It was also the unwrapping of rookie Wendell Carter Jr. The Bulls selected the Duke center as a high-floor prospect, someone who could help complement Markkanen’s shortcomings, fill an immediate need and provide an anchor to a Bulls defense that had ranked 28th in efficiency the previous season.

Four months after a promising offseason the Bulls are 10-35, the second worst record in the NBA behind the post-LeBron-depleted, Kevin Love-less Cavaliers. Even the most ardent supporters of tanking must be at least somewhat concerned that the team has shown little growth under both Fred Hoiberg and, more recently, Jim Boylen. The Bulls really don’t know what they have outside of a volume scorer in Zach LaVine, a uniquely built Lauri Markkanen and a plus defender in Dunn.

And after news broke Friday, that Carter will miss the next 8 to 12 weeks – and presumably the rest of the season – after undergoing surgery on a sprained thumb, he can be added to the list of unknowns that is defining a lost season.

Carter had his bright spots to be sure – he finishes his rookie campaign averaging 7.0 rebounds and 1.3 blocks – and despite his smaller build for an NBA center, proved he can anchor a unit. It’s unfair to dig in to his numbers too much considering he spent the majority of his minutes alongside Bobby Portis, Markkanen and Jabari Parker, who aren’t exactly Serge Ibaka replicas. The Bulls’ defensive efficiency was almost identical when Carter was on the floor (115.7) as it was when he was off it (115.6).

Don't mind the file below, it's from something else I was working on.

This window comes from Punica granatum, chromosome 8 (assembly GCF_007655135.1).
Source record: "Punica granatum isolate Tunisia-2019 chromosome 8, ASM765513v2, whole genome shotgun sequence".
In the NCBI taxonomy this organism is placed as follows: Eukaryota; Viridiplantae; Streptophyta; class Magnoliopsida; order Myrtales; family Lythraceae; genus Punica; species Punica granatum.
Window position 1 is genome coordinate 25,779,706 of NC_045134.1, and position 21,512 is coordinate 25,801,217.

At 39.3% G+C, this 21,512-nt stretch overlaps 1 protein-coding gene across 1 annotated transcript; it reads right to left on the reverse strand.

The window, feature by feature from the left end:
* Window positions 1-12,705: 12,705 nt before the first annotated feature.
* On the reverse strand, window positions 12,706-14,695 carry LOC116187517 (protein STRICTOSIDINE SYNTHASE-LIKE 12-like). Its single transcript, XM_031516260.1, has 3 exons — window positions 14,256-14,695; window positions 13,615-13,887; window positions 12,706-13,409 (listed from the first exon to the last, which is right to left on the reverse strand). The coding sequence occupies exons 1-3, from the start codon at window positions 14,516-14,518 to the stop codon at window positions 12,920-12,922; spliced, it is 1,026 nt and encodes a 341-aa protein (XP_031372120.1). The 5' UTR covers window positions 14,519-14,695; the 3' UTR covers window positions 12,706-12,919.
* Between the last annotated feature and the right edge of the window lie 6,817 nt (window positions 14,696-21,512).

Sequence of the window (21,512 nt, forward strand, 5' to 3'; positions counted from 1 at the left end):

He was a fearless shot blocker – ask Russell Westbrook – with exceptional footwork for a 7-footer (and 19-year-old) who didn’t back down in a starting role while facing Joel Embiid, Andre Drummond and DeAndre Jordan in the first week of his NBA career (he also faced Anthony Davis and Nikola Jokic in the preseason).

He was an above-average pick-and-roll scorer, showing off some chemistry with Zach LaVine the last few weeks that was clearly built up in the early part of the season when LaVine was a usage monster and Carter was being asked to be a second or third scorer.